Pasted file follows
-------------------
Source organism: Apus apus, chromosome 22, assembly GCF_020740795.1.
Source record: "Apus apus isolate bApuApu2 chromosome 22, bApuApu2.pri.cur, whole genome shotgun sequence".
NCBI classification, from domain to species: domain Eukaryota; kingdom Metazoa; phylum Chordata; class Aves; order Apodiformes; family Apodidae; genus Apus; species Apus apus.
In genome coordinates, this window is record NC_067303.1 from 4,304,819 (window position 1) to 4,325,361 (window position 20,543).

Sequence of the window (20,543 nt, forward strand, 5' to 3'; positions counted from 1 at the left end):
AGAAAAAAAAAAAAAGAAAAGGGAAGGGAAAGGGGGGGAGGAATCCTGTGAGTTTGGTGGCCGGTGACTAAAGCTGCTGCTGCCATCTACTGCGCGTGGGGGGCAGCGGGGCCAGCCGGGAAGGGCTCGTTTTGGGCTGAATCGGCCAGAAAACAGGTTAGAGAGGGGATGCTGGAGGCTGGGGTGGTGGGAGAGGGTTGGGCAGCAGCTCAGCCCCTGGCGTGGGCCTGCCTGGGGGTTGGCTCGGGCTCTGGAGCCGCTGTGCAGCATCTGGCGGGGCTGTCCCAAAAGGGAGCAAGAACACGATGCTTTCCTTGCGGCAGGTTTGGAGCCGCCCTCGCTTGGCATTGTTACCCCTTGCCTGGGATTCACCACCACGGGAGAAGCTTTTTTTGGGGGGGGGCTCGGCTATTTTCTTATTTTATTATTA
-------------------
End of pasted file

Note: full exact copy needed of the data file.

Source organism: Apus apus, chromosome 22, assembly GCF_020740795.1.
Source record: "Apus apus isolate bApuApu2 chromosome 22, bApuApu2.pri.cur, whole genome shotgun sequence".
NCBI classification, from domain to species: domain Eukaryota; kingdom Metazoa; phylum Chordata; class Aves; order Apodiformes; family Apodidae; genus Apus; species Apus apus.
In genome coordinates, this window is record NC_067303.1 from 4,304,819 (window position 1) to 4,325,361 (window position 20,543).

Sequence of the window (20,543 nt, forward strand, 5' to 3'; positions counted from 1 at the left end):
AGAAAAAAAAAAAAAGAAAAGGGAAGGGAAAGGGGGGGAGGAATCCTGTGAGTTTGGTGGCCGGTGACTAAAGCTGCTGCTGCCATCTACTGCGCGTGGGGGGCAGCGGGGCCAGCCGGGAAGGGCTCGTTTTGGGCTGAATCGGCCAGAAAACAGGTTAGAGAGGGGATGCTGGAGGCTGGGGTGGTGGGAGAGGGTTGGGCAGCAGCTCAGCCCCTGGCGTGGGCCTGCCTGGGGGTTGGCTCGGGCTCTGGAGCCGCTGTGCAGCATCTGGCGGGGCTGTCCCAAAAGGGAGCAAGAACACGATGCTTTCCTTGCGGCAGGTTTGGAGCCGCCCTCGCTTGGCATTGTTACCCCTTGCCTGGGATTCACCACCACGGGAGAAGCTTTTTTTGGGGGGGGGCTCGGCTATTTTCTTATTTTATTATTA